In an April speech, Federal Reserve Gov. Lael Brainard indicated that the Fed may indeed revisit its vendor risk management guidance. But her remarks made it seem like revisiting the guidance won’t necessarily benefit consumers.
In her prepared remarks, Brainard cited the terms and conditions that developers agree to when producing apps for Apple’s App Store or Google’s Android platform as informative examples of third-party vendor risk management. However, this framework should not be imported into consumer data access. Apple is not like the bank in this analogy. Further, when an app developer agrees to Apple’s terms and conditions, it is seeking access to Apple’s data, so it’s appropriate for Apple to assert some amount of control. When a consumer grants a fintech app permission to access financial account information, it’s the consumer’s information.
Fourth, there is the issue of liability. Some banks have asserted in their terms and conditions that if bank customers provide their login credentials to a third-party app, they lose their right to protection against unauthorized transactions. Consumer advocates have, naturally, taken the opposite view. Without wading into those choppy waters, bank regulators and the CFPB could still clarify that consumers will be fully protected in a security breach if banks had provided data access in a manner not involving login credentials.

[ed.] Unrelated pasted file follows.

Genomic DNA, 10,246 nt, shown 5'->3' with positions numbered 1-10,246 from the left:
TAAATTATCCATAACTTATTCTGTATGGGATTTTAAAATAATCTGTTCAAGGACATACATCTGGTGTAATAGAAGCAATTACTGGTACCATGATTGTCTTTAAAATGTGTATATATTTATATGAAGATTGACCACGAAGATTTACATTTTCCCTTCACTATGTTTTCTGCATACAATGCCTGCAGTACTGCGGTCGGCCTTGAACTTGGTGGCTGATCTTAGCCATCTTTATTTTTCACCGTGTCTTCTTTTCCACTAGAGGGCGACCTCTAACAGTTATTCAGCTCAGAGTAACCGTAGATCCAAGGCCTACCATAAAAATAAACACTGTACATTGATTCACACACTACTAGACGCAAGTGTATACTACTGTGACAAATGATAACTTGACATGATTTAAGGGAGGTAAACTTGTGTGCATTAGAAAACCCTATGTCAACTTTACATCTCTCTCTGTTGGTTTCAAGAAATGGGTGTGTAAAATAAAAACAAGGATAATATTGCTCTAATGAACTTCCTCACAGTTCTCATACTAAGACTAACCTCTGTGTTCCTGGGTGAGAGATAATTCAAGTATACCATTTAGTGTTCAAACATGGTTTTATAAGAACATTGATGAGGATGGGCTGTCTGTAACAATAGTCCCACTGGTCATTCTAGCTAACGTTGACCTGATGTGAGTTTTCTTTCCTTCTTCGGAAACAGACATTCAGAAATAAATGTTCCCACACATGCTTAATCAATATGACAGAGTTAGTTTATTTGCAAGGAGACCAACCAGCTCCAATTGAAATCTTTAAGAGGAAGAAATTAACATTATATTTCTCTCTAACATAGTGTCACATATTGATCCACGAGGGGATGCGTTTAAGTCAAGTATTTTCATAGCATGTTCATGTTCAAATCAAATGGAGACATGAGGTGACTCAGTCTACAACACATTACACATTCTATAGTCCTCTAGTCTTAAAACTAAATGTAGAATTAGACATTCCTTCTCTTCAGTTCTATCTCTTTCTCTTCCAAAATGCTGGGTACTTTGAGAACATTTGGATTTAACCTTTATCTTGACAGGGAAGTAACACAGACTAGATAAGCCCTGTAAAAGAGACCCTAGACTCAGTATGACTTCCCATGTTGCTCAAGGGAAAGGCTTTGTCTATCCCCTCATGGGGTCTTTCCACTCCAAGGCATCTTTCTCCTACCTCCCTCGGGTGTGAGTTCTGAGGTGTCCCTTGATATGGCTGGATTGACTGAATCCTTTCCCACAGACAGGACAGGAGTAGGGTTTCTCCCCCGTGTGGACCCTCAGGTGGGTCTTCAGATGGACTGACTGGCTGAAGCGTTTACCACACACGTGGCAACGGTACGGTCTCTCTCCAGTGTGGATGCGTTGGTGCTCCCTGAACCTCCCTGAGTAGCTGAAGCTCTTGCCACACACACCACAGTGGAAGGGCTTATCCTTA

This is an area where more regulation could actually facilitate innovation — and where the U.S. risks falling behind Europe. The revised Payment Services Directive, which Europe is readying to take effect next year, requires banks to make account information available through secure portals to foster a more innovative and competitive financial ecosystem.
Bringing PSD2 to the U.S. would be difficult, and imposing a one-size-fits-all standard on the nearly 6,000 banks in the United States (to say nothing of the thousands of other financial institutions) would be unwise. But those challenges should not stop regulators from setting minimum standards and requiring banks to provide full data access without the use of login credentials.
The CFPB’s data-sharing guidance is a great start in driving bank innovation. But the bureau and other regulators must follow it up with additional steps to make sure consumers are the real winners of the fintech revolution.